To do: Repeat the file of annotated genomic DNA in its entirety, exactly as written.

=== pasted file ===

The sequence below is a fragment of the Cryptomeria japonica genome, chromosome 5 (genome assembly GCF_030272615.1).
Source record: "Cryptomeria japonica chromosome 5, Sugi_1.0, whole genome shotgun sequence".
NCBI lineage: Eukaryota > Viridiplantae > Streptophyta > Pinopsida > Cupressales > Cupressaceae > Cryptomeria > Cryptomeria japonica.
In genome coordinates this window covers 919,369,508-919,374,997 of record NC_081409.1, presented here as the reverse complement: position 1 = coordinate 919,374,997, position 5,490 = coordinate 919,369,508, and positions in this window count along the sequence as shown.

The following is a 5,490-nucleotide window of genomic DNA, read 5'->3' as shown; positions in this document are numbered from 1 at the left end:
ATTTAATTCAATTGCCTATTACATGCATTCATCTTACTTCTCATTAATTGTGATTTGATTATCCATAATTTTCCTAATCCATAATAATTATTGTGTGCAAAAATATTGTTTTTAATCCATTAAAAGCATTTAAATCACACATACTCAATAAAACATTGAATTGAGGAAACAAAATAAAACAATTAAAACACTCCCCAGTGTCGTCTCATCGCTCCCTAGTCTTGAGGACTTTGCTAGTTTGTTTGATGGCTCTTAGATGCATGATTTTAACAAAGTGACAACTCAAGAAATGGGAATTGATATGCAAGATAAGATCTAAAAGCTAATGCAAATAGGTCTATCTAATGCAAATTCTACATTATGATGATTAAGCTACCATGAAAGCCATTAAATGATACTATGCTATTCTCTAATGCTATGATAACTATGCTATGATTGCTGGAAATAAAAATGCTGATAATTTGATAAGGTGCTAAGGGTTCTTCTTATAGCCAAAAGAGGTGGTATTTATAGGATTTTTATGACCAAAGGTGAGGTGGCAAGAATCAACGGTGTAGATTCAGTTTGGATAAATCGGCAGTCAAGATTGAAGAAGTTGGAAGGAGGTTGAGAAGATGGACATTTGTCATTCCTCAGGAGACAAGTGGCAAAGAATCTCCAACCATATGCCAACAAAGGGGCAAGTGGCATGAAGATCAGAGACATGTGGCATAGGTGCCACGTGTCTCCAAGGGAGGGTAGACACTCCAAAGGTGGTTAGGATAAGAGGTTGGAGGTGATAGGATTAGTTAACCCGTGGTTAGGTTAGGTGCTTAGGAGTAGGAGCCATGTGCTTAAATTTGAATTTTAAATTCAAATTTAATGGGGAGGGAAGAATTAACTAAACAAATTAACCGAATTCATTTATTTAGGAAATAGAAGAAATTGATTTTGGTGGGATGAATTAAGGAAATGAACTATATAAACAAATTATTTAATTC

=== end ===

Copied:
The sequence below is a fragment of the Cryptomeria japonica genome, chromosome 5 (genome assembly GCF_030272615.1).
Source record: "Cryptomeria japonica chromosome 5, Sugi_1.0, whole genome shotgun sequence".
NCBI lineage: Eukaryota > Viridiplantae > Streptophyta > Pinopsida > Cupressales > Cupressaceae > Cryptomeria > Cryptomeria japonica.
In genome coordinates this window covers 919,369,508-919,374,997 of record NC_081409.1, presented here as the reverse complement: position 1 = coordinate 919,374,997, position 5,490 = coordinate 919,369,508, and positions in this window count along the sequence as shown.

The following is a 5,490-nucleotide window of genomic DNA, read 5'->3' as shown; positions in this document are numbered from 1 at the left end:
ATTTAATTCAATTGCCTATTACATGCATTCATCTTACTTCTCATTAATTGTGATTTGATTATCCATAATTTTCCTAATCCATAATAATTATTGTGTGCAAAAATATTGTTTTTAATCCATTAAAAGCATTTAAATCACACATACTCAATAAAACATTGAATTGAGGAAACAAAATAAAACAATTAAAACACTCCCCAGTGTCGTCTCATCGCTCCCTAGTCTTGAGGACTTTGCTAGTTTGTTTGATGGCTCTTAGATGCATGATTTTAACAAAGTGACAACTCAAGAAATGGGAATTGATATGCAAGATAAGATCTAAAAGCTAATGCAAATAGGTCTATCTAATGCAAATTCTACATTATGATGATTAAGCTACCATGAAAGCCATTAAATGATACTATGCTATTCTCTAATGCTATGATAACTATGCTATGATTGCTGGAAATAAAAATGCTGATAATTTGATAAGGTGCTAAGGGTTCTTCTTATAGCCAAAAGAGGTGGTATTTATAGGATTTTTATGACCAAAGGTGAGGTGGCAAGAATCAACGGTGTAGATTCAGTTTGGATAAATCGGCAGTCAAGATTGAAGAAGTTGGAAGGAGGTTGAGAAGATGGACATTTGTCATTCCTCAGGAGACAAGTGGCAAAGAATCTCCAACCATATGCCAACAAAGGGGCAAGTGGCATGAAGATCAGAGACATGTGGCATAGGTGCCACGTGTCTCCAAGGGAGGGTAGACACTCCAAAGGTGGTTAGGATAAGAGGTTGGAGGTGATAGGATTAGTTAACCCGTGGTTAGGTTAGGTGCTTAGGAGTAGGAGCCATGTGCTTAAATTTGAATTTTAAATTCAAATTTAATGGGGAGGGAAGAATTAACTAAACAAATTAACCGAATTCATTTATTTAGGAAATAGAAGAAATTGATTTTGGTGGGATGAATTAAGGAAATGAACTATATAAACAAATTATTTAATTC